We’ve all been there. You get ready for a perfect day of fishing, pick your best lures and your favorite rod, only to sit out on the boat watching your line idle without a single bite. “What did I do wrong?” you ask yourself. A painful question pretty much every single angler has asked at some point. Well, we’ve got some good news and bad news for you: It wasn’t really your fault. But in a way, it was. Why did you strike out? The answer, more often than not, lies in how the weather affects fishing. And today, you’re going to learn all there is to know about it.
To understand exactly how the weather affects fish, we’ll first take a look at the individual weather factors that influence the way fish behave. We’ll then explore how these factors make fish tick (or tack). Last but not least, we’ll talk about the best weather conditions for fishing, as well as what you can do to make the most out of your outing.
By the time you’ve read this article, you’ll not only have a few geeky facts to tell your friends, you’ll also know a few tricks to help you round the day off with a full cooler.
The weather can affect fishing in a number of ways. A few naturally-occurring elements are key influencers on the way fish behave. These are:
- Water temperature
- Barometric pressure
Most fish species are cold-blooded, and can’t regulate their body temperature. This means that they’re forced to adjust their metabolisms to the temperature of the water around them. In colder waters, fish tend to slow down, and generally need less food to support themselves. In warmer waters, they are much more active, and as a result, need significantly more food to survive.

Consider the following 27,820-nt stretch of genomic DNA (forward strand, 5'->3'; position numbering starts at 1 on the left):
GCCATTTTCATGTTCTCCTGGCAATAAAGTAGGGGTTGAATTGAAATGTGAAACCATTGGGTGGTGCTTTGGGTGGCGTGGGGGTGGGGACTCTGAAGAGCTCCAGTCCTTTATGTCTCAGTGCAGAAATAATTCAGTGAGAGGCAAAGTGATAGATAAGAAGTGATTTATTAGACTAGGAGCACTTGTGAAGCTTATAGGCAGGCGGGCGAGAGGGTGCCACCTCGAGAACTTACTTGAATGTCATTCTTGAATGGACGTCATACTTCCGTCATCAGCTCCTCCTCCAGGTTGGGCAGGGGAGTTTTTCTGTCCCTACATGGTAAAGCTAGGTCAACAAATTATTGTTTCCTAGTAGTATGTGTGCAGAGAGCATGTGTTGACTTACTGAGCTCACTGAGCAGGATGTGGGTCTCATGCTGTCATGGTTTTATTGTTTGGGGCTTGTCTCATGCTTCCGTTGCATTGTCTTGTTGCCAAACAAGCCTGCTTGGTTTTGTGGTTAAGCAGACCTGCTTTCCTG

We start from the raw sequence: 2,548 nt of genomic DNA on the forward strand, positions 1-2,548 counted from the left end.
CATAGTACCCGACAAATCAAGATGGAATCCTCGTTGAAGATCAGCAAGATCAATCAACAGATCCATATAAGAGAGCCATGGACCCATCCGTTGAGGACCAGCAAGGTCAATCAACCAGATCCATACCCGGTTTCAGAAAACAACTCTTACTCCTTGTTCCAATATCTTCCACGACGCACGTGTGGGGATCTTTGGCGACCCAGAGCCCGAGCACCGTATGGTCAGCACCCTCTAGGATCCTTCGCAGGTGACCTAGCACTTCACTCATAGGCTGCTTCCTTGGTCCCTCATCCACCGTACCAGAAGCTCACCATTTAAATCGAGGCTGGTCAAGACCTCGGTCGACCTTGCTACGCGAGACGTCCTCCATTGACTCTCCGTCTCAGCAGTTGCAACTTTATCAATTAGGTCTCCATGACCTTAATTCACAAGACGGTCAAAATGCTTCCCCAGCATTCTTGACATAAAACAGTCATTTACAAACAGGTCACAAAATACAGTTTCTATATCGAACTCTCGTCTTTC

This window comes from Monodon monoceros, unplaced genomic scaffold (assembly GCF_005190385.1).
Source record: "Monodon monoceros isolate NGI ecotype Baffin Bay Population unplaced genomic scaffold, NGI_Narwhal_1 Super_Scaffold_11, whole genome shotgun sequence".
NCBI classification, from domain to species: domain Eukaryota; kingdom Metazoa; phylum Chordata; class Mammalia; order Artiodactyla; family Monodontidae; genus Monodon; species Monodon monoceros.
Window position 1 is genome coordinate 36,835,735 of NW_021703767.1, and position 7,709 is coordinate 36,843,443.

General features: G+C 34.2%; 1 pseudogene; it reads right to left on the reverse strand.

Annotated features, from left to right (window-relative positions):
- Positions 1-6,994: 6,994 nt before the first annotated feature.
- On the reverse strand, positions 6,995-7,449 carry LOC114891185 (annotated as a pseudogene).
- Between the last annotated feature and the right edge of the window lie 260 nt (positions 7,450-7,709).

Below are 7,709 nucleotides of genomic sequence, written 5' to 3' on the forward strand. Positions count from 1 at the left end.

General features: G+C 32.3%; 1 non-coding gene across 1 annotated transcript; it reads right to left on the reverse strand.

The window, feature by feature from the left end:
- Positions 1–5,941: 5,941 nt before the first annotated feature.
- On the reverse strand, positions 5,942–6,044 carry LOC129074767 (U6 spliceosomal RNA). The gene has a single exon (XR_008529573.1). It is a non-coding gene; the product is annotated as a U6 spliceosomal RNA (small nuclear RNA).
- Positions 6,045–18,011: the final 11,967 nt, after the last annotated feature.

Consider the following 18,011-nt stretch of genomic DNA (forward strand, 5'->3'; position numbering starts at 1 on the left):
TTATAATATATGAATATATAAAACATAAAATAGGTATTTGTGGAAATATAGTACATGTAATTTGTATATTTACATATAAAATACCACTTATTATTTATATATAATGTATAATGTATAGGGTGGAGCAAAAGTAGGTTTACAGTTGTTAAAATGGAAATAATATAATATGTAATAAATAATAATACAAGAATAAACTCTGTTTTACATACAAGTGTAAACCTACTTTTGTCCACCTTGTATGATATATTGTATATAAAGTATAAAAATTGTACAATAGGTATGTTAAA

But that’s not the only way water temperatures affect fish. In order to breathe, fish rely on their gills to extract dissolved oxygen from the water. It so happens that the amount of dissolved oxygen in the water depends almost exclusively on the surrounding temperature. As a rule of thumb, colder waters have more dissolved oxygen, and warmer waters have less.
So, what’s the big deal? Simply put, each fish species has a minimum water temperature under which it won’t feed, and a maximum water temperature over which it can’t breathe. As a fisherman, you obviously don’t need to know the exact numbers. However, knowing why and when water temperatures change can make all the difference when trying to catch fish.
How does the weather influence water temperatures?
Water temperature can change in a number of ways. There are slow, seasonal changes, which are mainly influenced by the amount of sunlight a body of water receives over an extended period of time. These changes don’t have a tremendous impact on water temperature in the short term.
Even if you’re fishing a small pond, a passing cloud won’t realistically change the temperature by a significant amount. What can drastically change the water temperature, however, is rainfall.
When it rains, fresh water pours into a body of water, changing its temperature. This change can happen quickly, especially if we’re talking about a small body of water. In addition, rainfall changes the turbidity (clarity) of the water, as well as the salinity of saltwater. Lastly, rain can often shoot large quantities of nutrients into the water. When all these changes occur at the same time, they can significantly change the way resident fish behave.
In North America, winds generally move in a northeast direction. This happens for two reasons: first, the Earth’s rotation, and second, the jet stream. During the summer, the jet stream shifts to the north, pulling warm gusts of low-pressure air from the southwest with it. This is why we have those warm winds during this time. During fall and winter, the jet stream shifts to the south, bringing cold fronts and high-pressure air masses from the north.